Five in-person ceremonies held at college’s Burlington County campus
By ISABELLA DIAMORE
Staff Writer/The Sun
Rowan College at Burlington County (RCBC) held five in-person ceremonies at the campus quad from May 19-21 to celebrate 2020 and 2021 graduates, the first in-person ceremony in two years.
The outdoor ceremonies were split into two timeframes over the span of three days. Each day was designated to celebrate a specific school: May 19 celebrated liberal arts students, May 20 acknowledged health-science students and May 21 cited STEM students.
Six keynote speakers highlighted prominent themes from the past year, such as social injustice and political unrest.
“Working from my basement, homeschooling my children, and leading a college in which the vast majority of people were at home, it feels pretty incredible to say welcome to Rowan College of Burlington County,” said school President Dr. Michael A. Cioce on May 19.
Each ceremony had about 100 graduates in chairs properly distanced from one another behind the closed off gates of the lawn. A stage was set up for Cioce, the valedictorian, and the other speakers. Family and friends of the graduates were welcomed.
Cioce opened up the ceremony by sharing his gratitude toward the honored students and noting the accomplishment of earning a college degree.
“Our students, our faculty,and our staff reinvented how we work and learn with flexibility, patience and good nature,” Cioce said. “We have reimagined the meaning of community as we have adapted to a digital unity more quickly than I think any of us anticipated.”
Valedictorian Nicole Ceballos offered a speech to the liberal arts class. She came to America from Panama in 2017 to work as an au pair for a Mt. Laurel family and went from English as a Second Language to graduating at the top of her class with a 4.0 GPA.
“I grew up with no internet, no running water, and I had to walk 30 minutes to go to school every day, but I was lucky,” recalled Ceballos, the first in her family to graduate from college. “Some of my friends had to walk more than two hours to go to school. I was the happiest child and I didn’t know what I didn’t have.
“The first thing my host family did was bring me to RCBC to take classes and I thought, ‘What are they, loco? I can’t even speak English,’ ” Ceballos added with a laugh.
Ceballos graduated with an associate’s degree in music and inclusive education and will receive her bachelor’s in inclusive education from Rowan University.
The keynote speaker at the ceremonies was an RCBC student who spent three years there. In her speech, Lavett Ballard talked about the struggles of overcoming her disability in math and dealing with her personal issues while pursuing a degree in art.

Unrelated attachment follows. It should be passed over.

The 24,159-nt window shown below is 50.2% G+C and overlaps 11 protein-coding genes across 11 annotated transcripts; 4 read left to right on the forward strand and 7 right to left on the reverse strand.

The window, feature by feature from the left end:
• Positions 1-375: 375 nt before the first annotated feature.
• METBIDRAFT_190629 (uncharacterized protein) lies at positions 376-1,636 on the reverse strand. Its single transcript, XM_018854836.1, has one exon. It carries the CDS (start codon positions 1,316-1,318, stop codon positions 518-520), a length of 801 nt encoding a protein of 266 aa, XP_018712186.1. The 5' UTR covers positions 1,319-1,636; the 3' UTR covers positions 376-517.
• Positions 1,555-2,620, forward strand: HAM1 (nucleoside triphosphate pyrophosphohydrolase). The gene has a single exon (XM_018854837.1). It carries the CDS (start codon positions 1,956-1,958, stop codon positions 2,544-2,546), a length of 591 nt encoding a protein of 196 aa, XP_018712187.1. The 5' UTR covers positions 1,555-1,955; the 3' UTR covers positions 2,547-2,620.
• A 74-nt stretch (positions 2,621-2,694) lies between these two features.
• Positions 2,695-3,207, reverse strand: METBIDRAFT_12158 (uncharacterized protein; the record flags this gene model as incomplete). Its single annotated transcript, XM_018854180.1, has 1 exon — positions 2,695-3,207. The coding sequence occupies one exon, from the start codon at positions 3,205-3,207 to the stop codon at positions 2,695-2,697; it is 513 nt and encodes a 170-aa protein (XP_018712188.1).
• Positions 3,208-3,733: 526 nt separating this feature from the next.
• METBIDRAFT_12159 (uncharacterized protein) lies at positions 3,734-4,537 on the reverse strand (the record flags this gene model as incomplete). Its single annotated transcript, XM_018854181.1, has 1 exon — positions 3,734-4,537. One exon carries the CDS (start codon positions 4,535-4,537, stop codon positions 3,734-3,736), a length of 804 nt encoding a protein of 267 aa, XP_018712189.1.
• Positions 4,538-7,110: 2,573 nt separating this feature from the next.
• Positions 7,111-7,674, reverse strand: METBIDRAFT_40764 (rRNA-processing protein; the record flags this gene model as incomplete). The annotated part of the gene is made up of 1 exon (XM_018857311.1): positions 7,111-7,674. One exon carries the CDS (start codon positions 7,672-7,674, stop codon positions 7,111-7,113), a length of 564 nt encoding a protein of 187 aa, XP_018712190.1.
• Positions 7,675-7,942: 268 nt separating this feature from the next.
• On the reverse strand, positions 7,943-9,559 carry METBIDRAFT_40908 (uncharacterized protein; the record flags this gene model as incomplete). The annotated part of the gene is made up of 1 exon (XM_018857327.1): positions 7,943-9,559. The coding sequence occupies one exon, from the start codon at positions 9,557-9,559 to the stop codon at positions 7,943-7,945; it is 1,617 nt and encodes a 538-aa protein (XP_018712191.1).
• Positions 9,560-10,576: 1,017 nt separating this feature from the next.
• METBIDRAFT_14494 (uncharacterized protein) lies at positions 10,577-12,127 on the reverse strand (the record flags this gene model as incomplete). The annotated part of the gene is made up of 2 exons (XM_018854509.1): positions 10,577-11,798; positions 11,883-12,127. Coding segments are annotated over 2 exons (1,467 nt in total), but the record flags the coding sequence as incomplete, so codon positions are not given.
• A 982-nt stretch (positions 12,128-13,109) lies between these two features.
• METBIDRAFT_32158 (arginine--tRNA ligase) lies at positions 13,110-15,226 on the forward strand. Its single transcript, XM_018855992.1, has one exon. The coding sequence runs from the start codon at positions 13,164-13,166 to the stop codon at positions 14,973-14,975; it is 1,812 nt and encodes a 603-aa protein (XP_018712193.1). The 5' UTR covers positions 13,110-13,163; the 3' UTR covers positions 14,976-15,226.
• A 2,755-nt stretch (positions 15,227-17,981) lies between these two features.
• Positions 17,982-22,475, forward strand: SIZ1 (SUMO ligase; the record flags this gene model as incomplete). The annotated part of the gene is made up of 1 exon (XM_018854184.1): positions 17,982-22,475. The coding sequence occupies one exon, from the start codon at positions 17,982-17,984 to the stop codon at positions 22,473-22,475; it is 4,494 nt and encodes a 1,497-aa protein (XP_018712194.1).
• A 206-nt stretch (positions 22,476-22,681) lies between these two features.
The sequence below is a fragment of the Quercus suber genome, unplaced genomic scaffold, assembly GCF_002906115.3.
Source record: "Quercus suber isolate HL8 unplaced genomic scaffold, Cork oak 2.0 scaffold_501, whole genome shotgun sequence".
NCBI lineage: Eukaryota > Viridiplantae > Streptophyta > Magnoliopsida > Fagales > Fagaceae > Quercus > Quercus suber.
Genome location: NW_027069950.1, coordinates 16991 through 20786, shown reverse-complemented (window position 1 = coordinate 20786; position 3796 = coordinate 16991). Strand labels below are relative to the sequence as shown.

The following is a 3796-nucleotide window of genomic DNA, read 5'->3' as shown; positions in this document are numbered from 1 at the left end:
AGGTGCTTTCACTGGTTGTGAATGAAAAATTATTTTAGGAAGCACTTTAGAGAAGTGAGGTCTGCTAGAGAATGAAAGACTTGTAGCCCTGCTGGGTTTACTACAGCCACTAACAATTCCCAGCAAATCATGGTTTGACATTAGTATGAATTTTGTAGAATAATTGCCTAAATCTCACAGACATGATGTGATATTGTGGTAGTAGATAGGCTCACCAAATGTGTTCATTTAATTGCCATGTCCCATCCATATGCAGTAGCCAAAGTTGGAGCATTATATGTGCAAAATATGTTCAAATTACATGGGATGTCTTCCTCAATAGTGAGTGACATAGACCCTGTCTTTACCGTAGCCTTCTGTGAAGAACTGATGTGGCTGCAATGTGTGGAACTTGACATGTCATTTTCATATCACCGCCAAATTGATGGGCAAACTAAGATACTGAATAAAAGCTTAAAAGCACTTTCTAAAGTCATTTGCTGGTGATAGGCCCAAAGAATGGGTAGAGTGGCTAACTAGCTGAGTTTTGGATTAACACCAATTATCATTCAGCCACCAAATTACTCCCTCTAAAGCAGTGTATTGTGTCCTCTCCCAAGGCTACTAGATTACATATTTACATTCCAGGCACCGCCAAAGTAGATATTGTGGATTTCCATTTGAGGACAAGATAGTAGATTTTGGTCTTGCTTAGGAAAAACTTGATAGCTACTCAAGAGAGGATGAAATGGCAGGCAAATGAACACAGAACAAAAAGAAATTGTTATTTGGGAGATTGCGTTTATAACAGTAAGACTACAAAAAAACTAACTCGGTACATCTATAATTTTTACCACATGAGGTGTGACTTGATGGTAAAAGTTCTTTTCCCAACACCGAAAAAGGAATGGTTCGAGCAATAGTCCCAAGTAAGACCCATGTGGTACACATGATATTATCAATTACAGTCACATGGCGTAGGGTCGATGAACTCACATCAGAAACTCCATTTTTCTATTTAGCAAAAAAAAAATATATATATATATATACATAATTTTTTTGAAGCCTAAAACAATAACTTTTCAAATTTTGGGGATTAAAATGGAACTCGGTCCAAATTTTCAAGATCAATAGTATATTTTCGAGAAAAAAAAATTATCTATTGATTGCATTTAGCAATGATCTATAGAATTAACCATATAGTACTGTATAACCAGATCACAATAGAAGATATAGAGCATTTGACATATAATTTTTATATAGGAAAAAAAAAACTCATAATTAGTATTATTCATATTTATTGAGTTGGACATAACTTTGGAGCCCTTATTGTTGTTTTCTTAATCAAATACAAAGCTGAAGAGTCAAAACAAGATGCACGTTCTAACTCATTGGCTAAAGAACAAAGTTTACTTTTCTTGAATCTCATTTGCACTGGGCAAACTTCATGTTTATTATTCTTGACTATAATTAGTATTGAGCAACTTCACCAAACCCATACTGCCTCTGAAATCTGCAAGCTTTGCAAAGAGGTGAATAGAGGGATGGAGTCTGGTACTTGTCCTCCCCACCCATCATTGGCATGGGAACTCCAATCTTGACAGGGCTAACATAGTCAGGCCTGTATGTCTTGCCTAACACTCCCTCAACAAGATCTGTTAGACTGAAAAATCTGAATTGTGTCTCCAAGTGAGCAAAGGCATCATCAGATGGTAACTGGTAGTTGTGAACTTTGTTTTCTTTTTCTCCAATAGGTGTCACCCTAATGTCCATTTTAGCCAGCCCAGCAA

“I had to change my plan, and as the great Dolly Parton says, ‘We cannot direct the wind, but we can adjust the sails.’ So I readjusted my sails to adulting,” Ballard said. “I had a teenager from being a single mom (and) partying a little bit too much. I had a toddler and a husband.”
While Ballard’s plans to succeed took longer, she connected with the right people along the way and realized it wasn’t too late to become the famous artist she always wanted to be.
“The Class of 2021 and 2020 realize that, unlike any other class, you have to get through the bitter of life to appreciate the sweet,” Ballard said. “As my mother and my grandmother used to say, ‘Opportunities lost are never forgotten, so make the most of them when they arrive.’ That is a true key to success. Make the most of everything you encounter.”
Cara McMullen graduated from the liberal arts school with an associate’s degree in American Sign Language. She is a custodian at RCBC who worked on her degree for 32 years. And while dealing with her disabilities, McMullen finally conquered algebra after 14 years.
“You cannot give up. There are so many times I wanted to give up, but you’re never going to get it if you give up,” McMullen said.
Kateryna Zocikis is an international student from Ukraine who graduated in 2020 with an associate’s degree in psychology. Zocikis is excited to continue her education as she plans to receive her bachelor’s through the RCBC 3 + 1 program.
“It feels so great to actually come together like this; everybody’s so cheerful and happy, it’s a big moment for everybody,” she said. “A lot of people are coming from different places and it means a lot for all of them in different ways, but unites us all right now.”
About 3,500 students from the 2020 and 2021 classes graduated on campus with an associate’s degree from RCBC.